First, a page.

Wednesday, March 12, 2014
By DANIEL KANY
Truly great sculptors are very few and far between. If you can click off the names of 10 great sculptors from antiquity to the current day, you are likely in the throes of studying for an art history test or you are a sculptor.
“Henry Moore: The Drawings” at the Bowdoin College Museum of Art in Brunswick
Images courtesy Henry Moore Family Collection and Hauser & Wirth, reproduced by permission of the Henry Moore Foundation
“Helmet Heads,” 1949, pencil, chalk, charcoal, wax crayon, watercolor, ink and gouache
"HENRY MOORE -- THE DRAWINGS: Works on Paper From the Henry Moore Family Collection" (organized by Hauser & Wirth New York, London, Zurich, in collaboration with the Moore Family)
WHERE: Bowdoin College Museum of Art, 9400 College Station, Brunswick
WHEN: Through Oct. 3
HOURS: 10 a.m. to 5 p.m. Tuesday to Saturday; until 8:30 p.m. Thursday;1 to 5 p.m. Sunday
PUBLIC RECEPTION: 5:30 p.m. Friday
INFO: 725-3275; www.bowdoin.edu/art-museum
Considering the dozens of great and recognizable art movements -- the "isms" -- of the 20th century, it's rather shocking how few modern sculptors bubble up to the top of the art historical canon. Other than Brancusi, Giacometti, Henry Moore and Picasso (yes, Picasso may have been the most influential sculptor of the 20th century), there are very few obvious choices.
British sculptor Henry Moore (1898-1986) was one of the most celebrated and influential artists of the last century. And like so many of the greatest sculptors from Michelangelo on, Moore made drawings. Lots of drawings. Lots of great drawings.
Particularly for sculptors who do figurative work (like Moore), drawing isn't just a way of marking down ideas; it is a method for delineating curves and forms. The relationship between painting and drawing might seem more obvious, but painters often use drawing as a way to map out a painting with an eye to composition or structure.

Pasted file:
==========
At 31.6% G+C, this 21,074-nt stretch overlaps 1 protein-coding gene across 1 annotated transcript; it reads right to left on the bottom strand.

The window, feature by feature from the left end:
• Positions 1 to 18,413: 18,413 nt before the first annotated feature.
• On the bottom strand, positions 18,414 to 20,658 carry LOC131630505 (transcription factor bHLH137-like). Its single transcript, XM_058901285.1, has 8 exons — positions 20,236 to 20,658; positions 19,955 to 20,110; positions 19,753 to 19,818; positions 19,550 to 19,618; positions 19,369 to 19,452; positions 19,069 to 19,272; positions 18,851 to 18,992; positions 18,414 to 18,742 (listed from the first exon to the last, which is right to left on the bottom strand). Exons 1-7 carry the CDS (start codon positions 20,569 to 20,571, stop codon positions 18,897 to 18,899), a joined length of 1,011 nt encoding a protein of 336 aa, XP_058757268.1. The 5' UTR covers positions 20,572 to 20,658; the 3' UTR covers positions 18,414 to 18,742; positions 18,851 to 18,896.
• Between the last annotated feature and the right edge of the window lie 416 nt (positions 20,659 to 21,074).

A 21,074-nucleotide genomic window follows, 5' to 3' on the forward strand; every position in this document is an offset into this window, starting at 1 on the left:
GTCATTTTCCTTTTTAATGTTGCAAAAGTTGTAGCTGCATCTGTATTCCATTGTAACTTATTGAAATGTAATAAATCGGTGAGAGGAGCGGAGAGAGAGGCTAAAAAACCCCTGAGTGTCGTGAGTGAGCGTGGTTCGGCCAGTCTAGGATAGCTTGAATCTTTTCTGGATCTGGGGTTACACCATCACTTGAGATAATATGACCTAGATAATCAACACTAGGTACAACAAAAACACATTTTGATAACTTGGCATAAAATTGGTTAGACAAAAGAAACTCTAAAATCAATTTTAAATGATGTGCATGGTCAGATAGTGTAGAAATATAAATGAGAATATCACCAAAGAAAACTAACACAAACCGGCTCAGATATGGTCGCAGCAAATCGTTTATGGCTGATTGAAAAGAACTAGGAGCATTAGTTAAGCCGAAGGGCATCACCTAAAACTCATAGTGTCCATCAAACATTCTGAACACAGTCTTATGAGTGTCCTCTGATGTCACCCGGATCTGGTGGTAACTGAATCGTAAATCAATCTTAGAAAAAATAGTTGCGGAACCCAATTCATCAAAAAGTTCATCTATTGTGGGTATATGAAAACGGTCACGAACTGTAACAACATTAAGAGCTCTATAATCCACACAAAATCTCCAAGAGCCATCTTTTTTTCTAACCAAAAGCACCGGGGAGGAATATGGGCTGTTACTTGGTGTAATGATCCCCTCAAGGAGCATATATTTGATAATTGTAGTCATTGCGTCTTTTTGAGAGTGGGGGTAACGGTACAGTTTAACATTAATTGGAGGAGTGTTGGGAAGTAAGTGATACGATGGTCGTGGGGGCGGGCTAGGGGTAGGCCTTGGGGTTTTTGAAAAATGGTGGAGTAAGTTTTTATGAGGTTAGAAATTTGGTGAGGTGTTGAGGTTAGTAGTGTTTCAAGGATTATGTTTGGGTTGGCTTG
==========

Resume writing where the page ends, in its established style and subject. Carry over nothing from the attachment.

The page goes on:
But for figurative sculptors, drawings are a way to establish critical contours around which a sculpture is formed.
This is absolutely true of Moore's work, and it is one of the reasons why Bowdoin College's new exhibition -- "Henry Moore -- The Drawings: Works on Paper from the Henry Moore Family Collection" -- is so exciting. It reveals the visual thought process of one of our culture's greatest artists.
Moore could really draw, and his style, even for quick sketches, is vibrant and astonishingly lucid. If you know his work, the drawings reinforce how Moore's priorities come across perfectly in all of it. If you haven't seen many of his pieces in person (they are rather dispersed throughout the world), Bowdoin's exhibition is a tremendous introduction.
One of my favorite drawings is an image of an old man from 1921. It is a quick and tiny sketch, but its realism leaves no doubt about Moore's ability and facility. As well, it shows Moore, even at a very young age, had unusually easy access to the emotional and psychological qualities of his subjects.
Moore would fill pages with versions or varying viewpoints of what could become a sculpture. Many of these are titled (or referred to as) "ideas for sculptures." There are at least 12 such sheets in the show, with anywhere from four to 14 images placed in grids. Many are recognizably Moore: small heads on heroically-scaled figures, families, reclining figures, arching organic lines, bold contours and solid volumes.
Others could be by Giacometti or some creepy Surrealist: grids of human heads, for example, filled with machines -- uncanny and deeply disconcerting. I have to admit, I am glad Moore never really dedicated himself to sculpting such work. As full-size, figurative work, it would be terrifying -- the stuff of nightmares.
Moore's technique is so strong that there is little obvious difference between his sprinted sketches and what seem to be finished drawings. His use of pencil, ink, wash, watercolor and chalk varies widely and yet not obviously; all of the drawings are cool and subdued. His color sense is never jarring or explosive. All of the drawings are presented with a feel for contour, and many swell with a compelling sense of volume.
In several drawings from the 1920s and '30s, Moore uses one of Picasso's signature techniques in which a person's face is seen in profile and then extended so that half appears frontally. For Picasso, the trick is all about graphic and pictorial logic, but in Moore's hands, it comes across as a tool for sketching sculpture.
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click image to enlarge
“Seated Woman” 1948, pencil, wax crayon, ink and wash